Bette Davis’ favorite movie of all time __ 9/10
Review by Brian Wright
Fred Derry: I dreamed I was gonna have my own home. Just a nice little house for my wife and me out in the country… in the suburbs anyway. That’s the cock-eyed kind of dream you have when you’re overseas.
Peggy Stephenson: You don’t have to be overseas to have dreams like that.
Fred Derry: Yeah. You can get crazy ideas right here at home.
Myrna Loy … Milly Stephenson
Fredric March … Al Stephenson
Dana Andrews … Fred Derry
Teresa Wright … Peggy Stephenson
Virginia Mayo … Marie Derry
Cathy O’Donnell … Wilma Cameron
Hoagy Carmichael … Butch Engle
Harold Russell … Homer Parrish
This is probably the third time I’ve seen The Best Years of Our Lives, always on Turner Classic Movies. It totally grows on you, to the point that now it’s on the list of my favorite antiwar movies, and one of my favorite movies in general. Why do I say antiwar? At the time it came out in 1946, World War II was disbanding and millions of American men were returning home from the European and Pacific Theaters. I was born in 1949, and as a certified early Baby Boomer, WASP Middle Class version, throughout the 1950s and early 1960s, we were fed a steady diet of WWII films that glorified America’s role in the conflict.
The long and short of that emotional-perceptual experience for me—cemented by government-school civics orthodoxy and patriotic exhortations… not to mention my father’s understated participation in WW2—was that America was a nation of heroic fellows and their devoted women who by their widespread wonderfulness won the war, and everything worked out for the best. They all lived happily ever after. No real psychological problems, because men are supposed to have courage and deal with trauma with a stiff upper lip. No real physical problems either, because, well, the wounded are content with their sacrifice and happy to be put on the back shelf of public attention.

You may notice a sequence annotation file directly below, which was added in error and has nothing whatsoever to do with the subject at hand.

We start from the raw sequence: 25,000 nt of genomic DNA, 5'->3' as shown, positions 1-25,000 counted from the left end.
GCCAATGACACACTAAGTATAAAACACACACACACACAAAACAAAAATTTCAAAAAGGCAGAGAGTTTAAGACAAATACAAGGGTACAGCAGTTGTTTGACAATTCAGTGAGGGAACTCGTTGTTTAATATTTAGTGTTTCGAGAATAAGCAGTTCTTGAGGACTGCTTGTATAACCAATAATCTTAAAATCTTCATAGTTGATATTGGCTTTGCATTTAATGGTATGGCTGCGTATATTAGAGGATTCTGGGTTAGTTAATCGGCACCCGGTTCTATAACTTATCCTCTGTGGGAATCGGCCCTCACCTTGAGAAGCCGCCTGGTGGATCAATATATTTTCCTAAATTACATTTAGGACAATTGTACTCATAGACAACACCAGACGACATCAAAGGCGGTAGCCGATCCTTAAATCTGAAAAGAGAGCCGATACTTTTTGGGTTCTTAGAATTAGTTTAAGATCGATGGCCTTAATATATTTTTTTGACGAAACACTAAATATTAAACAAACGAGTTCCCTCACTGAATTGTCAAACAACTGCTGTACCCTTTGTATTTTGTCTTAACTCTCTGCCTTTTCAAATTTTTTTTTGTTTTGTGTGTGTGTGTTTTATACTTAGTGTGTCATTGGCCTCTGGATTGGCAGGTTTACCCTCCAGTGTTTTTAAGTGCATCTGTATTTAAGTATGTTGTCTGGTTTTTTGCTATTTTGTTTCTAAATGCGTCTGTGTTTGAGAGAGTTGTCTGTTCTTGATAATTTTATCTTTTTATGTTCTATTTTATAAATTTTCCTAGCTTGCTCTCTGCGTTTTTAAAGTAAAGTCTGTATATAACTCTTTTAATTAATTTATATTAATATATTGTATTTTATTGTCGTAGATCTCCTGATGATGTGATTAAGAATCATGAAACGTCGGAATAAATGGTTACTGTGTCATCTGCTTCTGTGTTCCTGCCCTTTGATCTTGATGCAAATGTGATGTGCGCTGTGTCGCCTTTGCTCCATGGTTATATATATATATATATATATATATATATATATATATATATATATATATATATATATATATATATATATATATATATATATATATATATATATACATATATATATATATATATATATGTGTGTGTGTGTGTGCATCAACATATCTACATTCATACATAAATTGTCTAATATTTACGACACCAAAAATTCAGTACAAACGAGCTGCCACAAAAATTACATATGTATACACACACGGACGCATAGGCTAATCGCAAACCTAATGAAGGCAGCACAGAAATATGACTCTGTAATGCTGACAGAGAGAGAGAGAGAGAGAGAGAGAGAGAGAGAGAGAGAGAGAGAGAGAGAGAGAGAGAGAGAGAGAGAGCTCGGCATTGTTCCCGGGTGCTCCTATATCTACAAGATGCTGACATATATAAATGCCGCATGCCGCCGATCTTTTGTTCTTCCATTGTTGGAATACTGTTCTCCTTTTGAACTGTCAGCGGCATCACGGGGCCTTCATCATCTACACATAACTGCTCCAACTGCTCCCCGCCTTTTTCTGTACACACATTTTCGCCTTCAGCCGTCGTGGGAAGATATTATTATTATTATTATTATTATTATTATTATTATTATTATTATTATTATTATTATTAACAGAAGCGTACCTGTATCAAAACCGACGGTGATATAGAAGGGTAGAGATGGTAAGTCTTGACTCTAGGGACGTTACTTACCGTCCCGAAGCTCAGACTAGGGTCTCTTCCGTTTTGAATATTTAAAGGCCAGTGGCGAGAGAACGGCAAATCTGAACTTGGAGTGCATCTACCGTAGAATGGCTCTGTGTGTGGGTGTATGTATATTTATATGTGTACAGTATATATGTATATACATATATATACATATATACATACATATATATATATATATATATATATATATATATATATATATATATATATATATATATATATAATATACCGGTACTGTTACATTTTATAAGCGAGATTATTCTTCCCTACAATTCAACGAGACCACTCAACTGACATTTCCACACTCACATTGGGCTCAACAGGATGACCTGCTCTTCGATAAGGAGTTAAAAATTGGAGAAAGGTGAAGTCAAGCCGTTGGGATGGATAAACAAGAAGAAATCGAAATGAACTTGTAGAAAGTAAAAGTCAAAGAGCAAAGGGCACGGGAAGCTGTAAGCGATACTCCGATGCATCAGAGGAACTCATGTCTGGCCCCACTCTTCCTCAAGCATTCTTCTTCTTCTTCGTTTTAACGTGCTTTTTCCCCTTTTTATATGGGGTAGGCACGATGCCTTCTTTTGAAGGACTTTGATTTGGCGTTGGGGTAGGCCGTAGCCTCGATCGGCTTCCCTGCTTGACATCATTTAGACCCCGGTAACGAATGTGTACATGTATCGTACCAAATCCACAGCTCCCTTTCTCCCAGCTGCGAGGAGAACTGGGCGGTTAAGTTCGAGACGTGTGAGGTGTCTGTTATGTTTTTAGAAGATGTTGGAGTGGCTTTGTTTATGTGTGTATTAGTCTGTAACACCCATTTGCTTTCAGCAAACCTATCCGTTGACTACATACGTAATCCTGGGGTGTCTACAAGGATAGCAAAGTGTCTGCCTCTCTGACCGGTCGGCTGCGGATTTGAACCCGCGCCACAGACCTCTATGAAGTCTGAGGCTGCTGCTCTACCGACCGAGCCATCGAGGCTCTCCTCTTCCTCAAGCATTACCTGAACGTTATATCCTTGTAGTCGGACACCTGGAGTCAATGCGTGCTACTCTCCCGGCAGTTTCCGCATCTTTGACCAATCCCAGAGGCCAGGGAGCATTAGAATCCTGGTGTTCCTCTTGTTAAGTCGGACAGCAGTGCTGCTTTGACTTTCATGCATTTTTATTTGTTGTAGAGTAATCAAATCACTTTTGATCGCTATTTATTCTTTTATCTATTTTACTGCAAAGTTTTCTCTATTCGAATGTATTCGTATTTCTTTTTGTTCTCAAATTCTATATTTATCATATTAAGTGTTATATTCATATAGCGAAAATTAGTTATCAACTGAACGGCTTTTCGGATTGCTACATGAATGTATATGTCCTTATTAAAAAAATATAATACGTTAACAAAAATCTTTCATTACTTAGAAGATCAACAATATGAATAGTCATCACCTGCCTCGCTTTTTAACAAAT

The reality, of course, was a bit more depressing.
The Best Years of Our Lives gives us the reality—not in the brutally honest terms of more recent antiwar movies such as Coming Home or documentaries like Hearts and Minds, which tear the lid off Hell—at least without the deep levels of sugarcoating the Western warfare-statist propaganda machinery inflicted on us in the next decade. In any case, we learn a little about the many problems of men coming back from the killing fields of that time. [In World War I, by the way, I get the impression that war-residue problems were like sex: nobody talked about them at all, anywhere. My maternal grandfather was a victim of WWI. Having been mustard gassed, he returned to Greenville, Michigan, and farmed, but suffered a number of wretched post-traumatic symptoms.]
The movie opens with three men returning on the same flight: Air Force bombardier Fred Derry (Dana Andrews), Army sergeant Al Stephenson (Fredric March), and Navy sailor Homer Parrish (Harold Russell). They wind up on a special military transport plane because the airlines are swamped with customers and, ironically, no special accommodation is made for military men returning home. Home is Boone City (supposedly the writer’s surrogate for Cincinnati, Ohio). We learn a little about them from the banter on the plane, the mood definitely jovial, to be leaving the Catastrophe behind and soon seeing their loved ones.